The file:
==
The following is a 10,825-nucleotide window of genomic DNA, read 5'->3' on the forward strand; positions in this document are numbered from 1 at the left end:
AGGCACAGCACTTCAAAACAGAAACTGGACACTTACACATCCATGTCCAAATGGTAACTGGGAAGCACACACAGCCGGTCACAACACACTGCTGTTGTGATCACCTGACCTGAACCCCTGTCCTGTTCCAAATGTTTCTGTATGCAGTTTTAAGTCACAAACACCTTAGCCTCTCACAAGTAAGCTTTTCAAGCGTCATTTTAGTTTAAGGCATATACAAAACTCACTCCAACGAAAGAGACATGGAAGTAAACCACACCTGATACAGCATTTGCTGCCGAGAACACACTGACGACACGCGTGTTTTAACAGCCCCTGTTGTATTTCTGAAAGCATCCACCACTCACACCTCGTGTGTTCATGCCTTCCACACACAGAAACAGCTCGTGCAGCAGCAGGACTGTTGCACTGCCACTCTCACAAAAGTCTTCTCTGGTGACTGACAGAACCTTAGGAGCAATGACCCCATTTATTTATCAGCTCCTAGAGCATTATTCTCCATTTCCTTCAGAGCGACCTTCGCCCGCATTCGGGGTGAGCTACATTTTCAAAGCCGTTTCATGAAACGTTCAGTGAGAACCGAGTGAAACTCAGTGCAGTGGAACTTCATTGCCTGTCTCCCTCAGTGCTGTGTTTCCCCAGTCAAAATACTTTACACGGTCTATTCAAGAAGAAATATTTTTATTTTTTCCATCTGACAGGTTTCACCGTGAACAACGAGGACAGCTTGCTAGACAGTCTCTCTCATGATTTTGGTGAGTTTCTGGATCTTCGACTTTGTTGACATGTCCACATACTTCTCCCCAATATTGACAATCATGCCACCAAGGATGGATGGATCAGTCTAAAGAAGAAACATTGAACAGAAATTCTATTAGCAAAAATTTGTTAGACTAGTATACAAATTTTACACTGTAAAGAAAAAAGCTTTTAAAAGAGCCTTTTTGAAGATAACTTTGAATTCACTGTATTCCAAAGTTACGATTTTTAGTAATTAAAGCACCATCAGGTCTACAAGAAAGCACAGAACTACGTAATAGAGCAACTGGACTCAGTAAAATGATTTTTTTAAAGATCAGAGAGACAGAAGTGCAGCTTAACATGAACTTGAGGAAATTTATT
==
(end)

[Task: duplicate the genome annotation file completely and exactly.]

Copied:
The following is a 10,825-nucleotide window of genomic DNA, read 5'->3' on the forward strand; positions in this document are numbered from 1 at the left end:
AGGCACAGCACTTCAAAACAGAAACTGGACACTTACACATCCATGTCCAAATGGTAACTGGGAAGCACACACAGCCGGTCACAACACACTGCTGTTGTGATCACCTGACCTGAACCCCTGTCCTGTTCCAAATGTTTCTGTATGCAGTTTTAAGTCACAAACACCTTAGCCTCTCACAAGTAAGCTTTTCAAGCGTCATTTTAGTTTAAGGCATATACAAAACTCACTCCAACGAAAGAGACATGGAAGTAAACCACACCTGATACAGCATTTGCTGCCGAGAACACACTGACGACACGCGTGTTTTAACAGCCCCTGTTGTATTTCTGAAAGCATCCACCACTCACACCTCGTGTGTTCATGCCTTCCACACACAGAAACAGCTCGTGCAGCAGCAGGACTGTTGCACTGCCACTCTCACAAAAGTCTTCTCTGGTGACTGACAGAACCTTAGGAGCAATGACCCCATTTATTTATCAGCTCCTAGAGCATTATTCTCCATTTCCTTCAGAGCGACCTTCGCCCGCATTCGGGGTGAGCTACATTTTCAAAGCCGTTTCATGAAACGTTCAGTGAGAACCGAGTGAAACTCAGTGCAGTGGAACTTCATTGCCTGTCTCCCTCAGTGCTGTGTTTCCCCAGTCAAAATACTTTACACGGTCTATTCAAGAAGAAATATTTTTATTTTTTCCATCTGACAGGTTTCACCGTGAACAACGAGGACAGCTTGCTAGACAGTCTCTCTCATGATTTTGGTGAGTTTCTGGATCTTCGACTTTGTTGACATGTCCACATACTTCTCCCCAATATTGACAATCATGCCACCAAGGATGGATGGATCAGTCTAAAGAAGAAACATTGAACAGAAATTCTATTAGCAAAAATTTGTTAGACTAGTATACAAATTTTACACTGTAAAGAAAAAAGCTTTTAAAAGAGCCTTTTTGAAGATAACTTTGAATTCACTGTATTCCAAAGTTACGATTTTTAGTAATTAAAGCACCATCAGGTCTACAAGAAAGCACAGAACTACGTAATAGAGCAACTGGACTCAGTAAAATGATTTTTTTAAAGATCAGAGAGACAGAAGTGCAGCTTAACATGAACTTGAGGAAATTTATT